What’s the Deal With Colorado’s Smoky Skies This Week?
That haze that's been hanging around the Front Range lately is, unfortunately, wildfire smoke. But, the fires aren't burning in Colorado.
According to the National Weather Service, hazy skies and areas where there's a light concentration of smoke are from wildfires burning in Arizona. CNN reported that there are two large wildfires burning near one another in eastern Arizona. The Telegraph Fire has burned over 76,000 acres as of Wednesday morning, and the Mescal Fire has burned more than 65,000 acres, and each are less than 25 percent contained.
For comparison, Northern Colorado had two large wildfires burning close in proximity to each other in 2020, the Cameron Peak Fire and East Troublesome Fire. Cameron Peak Fire is Colorado's largest wildfire, and it burned for over 110 days. Over 200,000 acres to the west of Fort Collins were scorched. East Troublesome Fire, Colorado's second-largest wildfire, burned at the same time, and destroyed almost 200,000 acres between October and November of 2020.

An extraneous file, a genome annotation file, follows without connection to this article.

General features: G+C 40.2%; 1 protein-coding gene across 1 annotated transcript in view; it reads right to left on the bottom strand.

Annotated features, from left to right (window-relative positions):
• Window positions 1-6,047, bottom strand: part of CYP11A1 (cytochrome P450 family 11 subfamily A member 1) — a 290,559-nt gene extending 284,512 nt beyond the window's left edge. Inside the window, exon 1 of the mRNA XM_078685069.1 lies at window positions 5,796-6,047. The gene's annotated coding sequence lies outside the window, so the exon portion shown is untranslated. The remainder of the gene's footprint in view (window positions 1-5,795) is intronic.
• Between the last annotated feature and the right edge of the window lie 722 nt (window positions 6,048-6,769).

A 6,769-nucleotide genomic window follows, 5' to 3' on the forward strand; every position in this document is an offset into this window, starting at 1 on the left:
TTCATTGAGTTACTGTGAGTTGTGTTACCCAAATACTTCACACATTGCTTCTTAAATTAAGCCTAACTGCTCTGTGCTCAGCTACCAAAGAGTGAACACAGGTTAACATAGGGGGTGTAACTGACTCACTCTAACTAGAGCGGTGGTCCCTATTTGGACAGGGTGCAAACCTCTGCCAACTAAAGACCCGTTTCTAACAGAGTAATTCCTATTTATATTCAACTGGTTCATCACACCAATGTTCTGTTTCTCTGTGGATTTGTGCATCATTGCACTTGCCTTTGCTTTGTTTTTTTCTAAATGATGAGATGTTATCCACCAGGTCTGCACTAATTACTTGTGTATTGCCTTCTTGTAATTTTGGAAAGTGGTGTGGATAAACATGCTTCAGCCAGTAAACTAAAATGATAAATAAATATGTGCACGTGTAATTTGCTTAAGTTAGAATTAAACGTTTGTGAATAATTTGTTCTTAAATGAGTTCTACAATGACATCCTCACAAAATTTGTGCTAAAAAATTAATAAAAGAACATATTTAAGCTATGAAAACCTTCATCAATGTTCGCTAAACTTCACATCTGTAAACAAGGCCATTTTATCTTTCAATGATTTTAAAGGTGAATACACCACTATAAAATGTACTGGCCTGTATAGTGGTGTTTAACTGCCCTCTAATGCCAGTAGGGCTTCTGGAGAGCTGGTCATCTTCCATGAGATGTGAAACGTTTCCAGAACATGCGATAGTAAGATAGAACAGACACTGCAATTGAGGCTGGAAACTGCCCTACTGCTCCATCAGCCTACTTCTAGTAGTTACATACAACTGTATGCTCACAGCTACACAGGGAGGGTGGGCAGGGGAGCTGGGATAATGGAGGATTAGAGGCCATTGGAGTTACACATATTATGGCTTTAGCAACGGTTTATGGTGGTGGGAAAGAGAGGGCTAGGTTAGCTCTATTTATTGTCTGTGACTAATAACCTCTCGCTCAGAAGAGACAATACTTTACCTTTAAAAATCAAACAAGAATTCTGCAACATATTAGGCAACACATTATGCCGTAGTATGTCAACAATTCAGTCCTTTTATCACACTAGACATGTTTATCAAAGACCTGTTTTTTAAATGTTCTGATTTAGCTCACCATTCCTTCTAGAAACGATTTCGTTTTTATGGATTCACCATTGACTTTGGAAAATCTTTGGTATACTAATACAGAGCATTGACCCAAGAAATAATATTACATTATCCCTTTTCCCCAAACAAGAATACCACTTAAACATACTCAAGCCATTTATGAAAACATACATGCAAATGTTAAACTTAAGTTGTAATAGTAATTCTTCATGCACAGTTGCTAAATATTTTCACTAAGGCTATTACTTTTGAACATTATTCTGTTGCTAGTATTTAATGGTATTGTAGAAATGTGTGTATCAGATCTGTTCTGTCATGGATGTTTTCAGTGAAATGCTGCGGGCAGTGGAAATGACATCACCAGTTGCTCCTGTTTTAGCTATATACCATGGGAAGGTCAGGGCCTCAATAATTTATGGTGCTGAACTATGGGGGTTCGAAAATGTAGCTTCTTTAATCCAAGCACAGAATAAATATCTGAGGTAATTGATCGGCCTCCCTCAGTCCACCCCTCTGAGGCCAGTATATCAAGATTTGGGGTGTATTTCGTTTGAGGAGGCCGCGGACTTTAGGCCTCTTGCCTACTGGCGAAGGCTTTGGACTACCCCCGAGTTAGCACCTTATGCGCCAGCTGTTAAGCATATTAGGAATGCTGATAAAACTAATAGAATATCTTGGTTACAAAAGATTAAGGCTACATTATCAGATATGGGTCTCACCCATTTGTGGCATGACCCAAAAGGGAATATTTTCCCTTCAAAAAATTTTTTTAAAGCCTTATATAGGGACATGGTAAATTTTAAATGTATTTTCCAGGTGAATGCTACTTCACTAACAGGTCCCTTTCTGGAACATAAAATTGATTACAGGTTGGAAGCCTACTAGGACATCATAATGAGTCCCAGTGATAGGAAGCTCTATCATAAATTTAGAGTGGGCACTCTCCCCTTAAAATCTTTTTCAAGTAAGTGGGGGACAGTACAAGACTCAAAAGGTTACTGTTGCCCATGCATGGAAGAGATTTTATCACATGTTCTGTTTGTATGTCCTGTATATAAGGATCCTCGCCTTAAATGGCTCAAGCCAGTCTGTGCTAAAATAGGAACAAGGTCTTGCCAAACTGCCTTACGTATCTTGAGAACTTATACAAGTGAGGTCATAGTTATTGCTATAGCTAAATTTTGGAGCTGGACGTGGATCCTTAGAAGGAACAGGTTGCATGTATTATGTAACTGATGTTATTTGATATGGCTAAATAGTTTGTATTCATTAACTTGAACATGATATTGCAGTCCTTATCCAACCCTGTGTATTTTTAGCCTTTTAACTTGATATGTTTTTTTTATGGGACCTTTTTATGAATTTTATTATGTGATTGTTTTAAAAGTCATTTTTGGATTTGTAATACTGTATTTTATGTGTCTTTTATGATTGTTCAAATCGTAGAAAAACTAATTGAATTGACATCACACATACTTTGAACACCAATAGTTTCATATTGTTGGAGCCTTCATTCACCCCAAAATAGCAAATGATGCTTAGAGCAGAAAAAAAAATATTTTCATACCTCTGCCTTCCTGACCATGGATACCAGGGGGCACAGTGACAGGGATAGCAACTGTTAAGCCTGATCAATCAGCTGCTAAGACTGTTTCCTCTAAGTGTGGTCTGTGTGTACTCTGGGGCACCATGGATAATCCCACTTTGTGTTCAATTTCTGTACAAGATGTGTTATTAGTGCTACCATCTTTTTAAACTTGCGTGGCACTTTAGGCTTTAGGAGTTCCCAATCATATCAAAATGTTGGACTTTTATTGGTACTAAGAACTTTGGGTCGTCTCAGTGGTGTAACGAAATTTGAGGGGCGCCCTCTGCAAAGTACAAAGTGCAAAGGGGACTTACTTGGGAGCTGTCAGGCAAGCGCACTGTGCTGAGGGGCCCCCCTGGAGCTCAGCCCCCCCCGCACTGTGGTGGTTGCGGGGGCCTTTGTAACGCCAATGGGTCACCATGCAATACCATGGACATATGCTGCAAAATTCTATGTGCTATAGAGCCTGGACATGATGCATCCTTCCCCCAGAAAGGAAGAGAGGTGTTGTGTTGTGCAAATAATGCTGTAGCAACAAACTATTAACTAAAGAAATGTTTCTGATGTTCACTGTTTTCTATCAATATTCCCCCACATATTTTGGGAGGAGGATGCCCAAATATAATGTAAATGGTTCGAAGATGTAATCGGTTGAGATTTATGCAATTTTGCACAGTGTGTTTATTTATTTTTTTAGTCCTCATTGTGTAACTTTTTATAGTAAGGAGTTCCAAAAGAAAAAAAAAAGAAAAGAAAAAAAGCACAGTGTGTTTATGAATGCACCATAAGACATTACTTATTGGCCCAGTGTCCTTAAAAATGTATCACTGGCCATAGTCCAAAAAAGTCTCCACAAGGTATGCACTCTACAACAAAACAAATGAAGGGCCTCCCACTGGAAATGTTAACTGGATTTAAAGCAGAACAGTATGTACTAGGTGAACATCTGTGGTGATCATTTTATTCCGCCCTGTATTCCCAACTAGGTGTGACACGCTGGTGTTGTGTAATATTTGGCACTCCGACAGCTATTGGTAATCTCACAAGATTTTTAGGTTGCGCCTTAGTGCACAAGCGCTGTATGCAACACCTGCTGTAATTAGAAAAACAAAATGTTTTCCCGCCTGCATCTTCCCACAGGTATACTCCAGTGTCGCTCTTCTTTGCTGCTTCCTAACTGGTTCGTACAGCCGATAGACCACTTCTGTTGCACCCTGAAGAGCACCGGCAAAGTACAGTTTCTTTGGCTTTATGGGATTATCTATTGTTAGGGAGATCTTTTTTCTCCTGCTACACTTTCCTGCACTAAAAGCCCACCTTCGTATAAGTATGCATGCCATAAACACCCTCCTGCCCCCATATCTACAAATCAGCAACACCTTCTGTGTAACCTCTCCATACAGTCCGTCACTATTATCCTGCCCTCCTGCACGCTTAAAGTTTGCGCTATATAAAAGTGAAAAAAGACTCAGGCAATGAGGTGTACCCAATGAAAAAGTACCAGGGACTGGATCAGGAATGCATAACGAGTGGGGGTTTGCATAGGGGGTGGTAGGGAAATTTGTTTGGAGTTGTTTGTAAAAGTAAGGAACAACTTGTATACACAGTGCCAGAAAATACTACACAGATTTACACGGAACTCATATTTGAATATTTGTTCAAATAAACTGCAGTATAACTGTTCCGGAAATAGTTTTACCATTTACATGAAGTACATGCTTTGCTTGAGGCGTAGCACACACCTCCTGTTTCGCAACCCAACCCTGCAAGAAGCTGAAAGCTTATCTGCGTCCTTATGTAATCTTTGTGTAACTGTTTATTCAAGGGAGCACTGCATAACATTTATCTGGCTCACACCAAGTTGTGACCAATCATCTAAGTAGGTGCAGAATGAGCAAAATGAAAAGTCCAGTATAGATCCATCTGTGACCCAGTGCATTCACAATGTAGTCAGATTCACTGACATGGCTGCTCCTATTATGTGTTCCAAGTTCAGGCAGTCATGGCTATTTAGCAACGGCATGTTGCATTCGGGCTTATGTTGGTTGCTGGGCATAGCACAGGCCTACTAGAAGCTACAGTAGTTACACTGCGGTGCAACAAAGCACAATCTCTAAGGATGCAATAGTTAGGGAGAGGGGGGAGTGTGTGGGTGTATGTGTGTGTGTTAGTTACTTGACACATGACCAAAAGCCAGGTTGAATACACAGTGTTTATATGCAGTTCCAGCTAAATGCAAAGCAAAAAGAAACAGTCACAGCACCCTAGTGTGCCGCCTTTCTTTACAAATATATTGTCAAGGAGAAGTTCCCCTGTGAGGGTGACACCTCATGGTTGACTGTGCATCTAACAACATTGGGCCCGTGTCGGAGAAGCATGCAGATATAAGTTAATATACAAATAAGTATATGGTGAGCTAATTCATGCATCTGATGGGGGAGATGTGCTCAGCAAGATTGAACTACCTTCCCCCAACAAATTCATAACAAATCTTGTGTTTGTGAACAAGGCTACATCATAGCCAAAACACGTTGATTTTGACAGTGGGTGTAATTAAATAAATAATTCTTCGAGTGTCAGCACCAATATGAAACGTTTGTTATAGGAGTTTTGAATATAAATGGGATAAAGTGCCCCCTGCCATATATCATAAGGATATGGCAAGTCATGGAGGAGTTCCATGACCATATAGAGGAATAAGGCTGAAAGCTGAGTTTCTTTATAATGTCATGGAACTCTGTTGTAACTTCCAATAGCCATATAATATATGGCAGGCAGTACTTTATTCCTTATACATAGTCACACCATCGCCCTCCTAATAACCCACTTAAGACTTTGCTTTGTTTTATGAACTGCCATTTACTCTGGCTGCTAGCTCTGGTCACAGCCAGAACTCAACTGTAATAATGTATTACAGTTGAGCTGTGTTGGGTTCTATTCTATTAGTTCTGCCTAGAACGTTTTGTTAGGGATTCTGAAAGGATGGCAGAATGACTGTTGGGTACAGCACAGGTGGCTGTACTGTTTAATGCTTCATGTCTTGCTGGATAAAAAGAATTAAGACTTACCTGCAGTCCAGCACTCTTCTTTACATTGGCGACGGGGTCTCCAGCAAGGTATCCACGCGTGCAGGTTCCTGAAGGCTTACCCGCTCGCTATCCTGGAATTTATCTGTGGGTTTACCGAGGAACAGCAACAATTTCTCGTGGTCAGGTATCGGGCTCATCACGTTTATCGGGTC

Downtown Fort Collins, October 2020
You can see a time lapse of what Downtown Fort Collins looked like over Labor Day weekend 2020, here.
Colorado's seventh-largest wildfire also burned near Fort Collins in 2012. The High Park Fire was sparked by lightning, and while it only burned for a month, it scorched over 87,000 acres. Tragically, one person died in the High Park Fire, and over 250 homes were lost, according to 9NEWS.
2021 has been one of Colorado's wettest years on record so far, with more precipitation between January and June in the Front Range region than all of 2020 total. So, hopefully that will help us this wildfire season.